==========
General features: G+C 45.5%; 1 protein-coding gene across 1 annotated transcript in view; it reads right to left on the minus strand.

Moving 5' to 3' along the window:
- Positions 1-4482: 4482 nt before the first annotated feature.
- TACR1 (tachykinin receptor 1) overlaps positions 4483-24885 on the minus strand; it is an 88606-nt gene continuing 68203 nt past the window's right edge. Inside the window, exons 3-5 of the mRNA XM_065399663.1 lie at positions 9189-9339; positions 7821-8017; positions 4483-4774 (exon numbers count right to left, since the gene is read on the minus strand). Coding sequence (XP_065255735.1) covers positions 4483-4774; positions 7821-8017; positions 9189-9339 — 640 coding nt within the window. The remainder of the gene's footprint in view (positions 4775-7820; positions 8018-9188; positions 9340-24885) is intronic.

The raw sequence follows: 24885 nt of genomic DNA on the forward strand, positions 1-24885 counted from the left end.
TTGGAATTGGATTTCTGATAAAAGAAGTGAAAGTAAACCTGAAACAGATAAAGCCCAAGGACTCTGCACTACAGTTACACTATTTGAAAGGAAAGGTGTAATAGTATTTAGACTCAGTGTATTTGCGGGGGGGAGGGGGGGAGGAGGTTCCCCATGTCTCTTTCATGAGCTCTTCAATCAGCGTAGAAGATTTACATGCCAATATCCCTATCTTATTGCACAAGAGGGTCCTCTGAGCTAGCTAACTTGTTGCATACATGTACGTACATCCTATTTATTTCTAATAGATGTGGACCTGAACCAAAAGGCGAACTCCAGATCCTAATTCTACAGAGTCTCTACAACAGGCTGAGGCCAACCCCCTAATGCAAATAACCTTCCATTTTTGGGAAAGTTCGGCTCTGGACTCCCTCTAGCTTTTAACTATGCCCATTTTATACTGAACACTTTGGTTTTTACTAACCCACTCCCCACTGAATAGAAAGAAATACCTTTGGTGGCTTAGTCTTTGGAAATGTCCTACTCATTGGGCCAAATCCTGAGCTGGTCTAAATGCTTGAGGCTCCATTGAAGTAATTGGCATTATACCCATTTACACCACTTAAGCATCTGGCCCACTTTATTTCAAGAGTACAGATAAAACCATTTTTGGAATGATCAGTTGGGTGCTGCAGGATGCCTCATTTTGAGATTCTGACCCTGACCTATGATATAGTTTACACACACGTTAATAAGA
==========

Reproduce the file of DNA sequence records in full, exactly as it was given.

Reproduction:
General features: G+C 45.5%; 1 protein-coding gene across 1 annotated transcript in view; it reads right to left on the minus strand.

Moving 5' to 3' along the window:
- Positions 1-4482: 4482 nt before the first annotated feature.
- TACR1 (tachykinin receptor 1) overlaps positions 4483-24885 on the minus strand; it is an 88606-nt gene continuing 68203 nt past the window's right edge. Inside the window, exons 3-5 of the mRNA XM_065399663.1 lie at positions 9189-9339; positions 7821-8017; positions 4483-4774 (exon numbers count right to left, since the gene is read on the minus strand). Coding sequence (XP_065255735.1) covers positions 4483-4774; positions 7821-8017; positions 9189-9339 — 640 coding nt within the window. The remainder of the gene's footprint in view (positions 4775-7820; positions 8018-9188; positions 9340-24885) is intronic.

The raw sequence follows: 24885 nt of genomic DNA on the forward strand, positions 1-24885 counted from the left end.
TTGGAATTGGATTTCTGATAAAAGAAGTGAAAGTAAACCTGAAACAGATAAAGCCCAAGGACTCTGCACTACAGTTACACTATTTGAAAGGAAAGGTGTAATAGTATTTAGACTCAGTGTATTTGCGGGGGGGAGGGGGGGAGGAGGTTCCCCATGTCTCTTTCATGAGCTCTTCAATCAGCGTAGAAGATTTACATGCCAATATCCCTATCTTATTGCACAAGAGGGTCCTCTGAGCTAGCTAACTTGTTGCATACATGTACGTACATCCTATTTATTTCTAATAGATGTGGACCTGAACCAAAAGGCGAACTCCAGATCCTAATTCTACAGAGTCTCTACAACAGGCTGAGGCCAACCCCCTAATGCAAATAACCTTCCATTTTTGGGAAAGTTCGGCTCTGGACTCCCTCTAGCTTTTAACTATGCCCATTTTATACTGAACACTTTGGTTTTTACTAACCCACTCCCCACTGAATAGAAAGAAATACCTTTGGTGGCTTAGTCTTTGGAAATGTCCTACTCATTGGGCCAAATCCTGAGCTGGTCTAAATGCTTGAGGCTCCATTGAAGTAATTGGCATTATACCCATTTACACCACTTAAGCATCTGGCCCACTTTATTTCAAGAGTACAGATAAAACCATTTTTGGAATGATCAGTTGGGTGCTGCAGGATGCCTCATTTTGAGATTCTGACCCTGACCTATGATATAGTTTACACACACGTTAATAAGA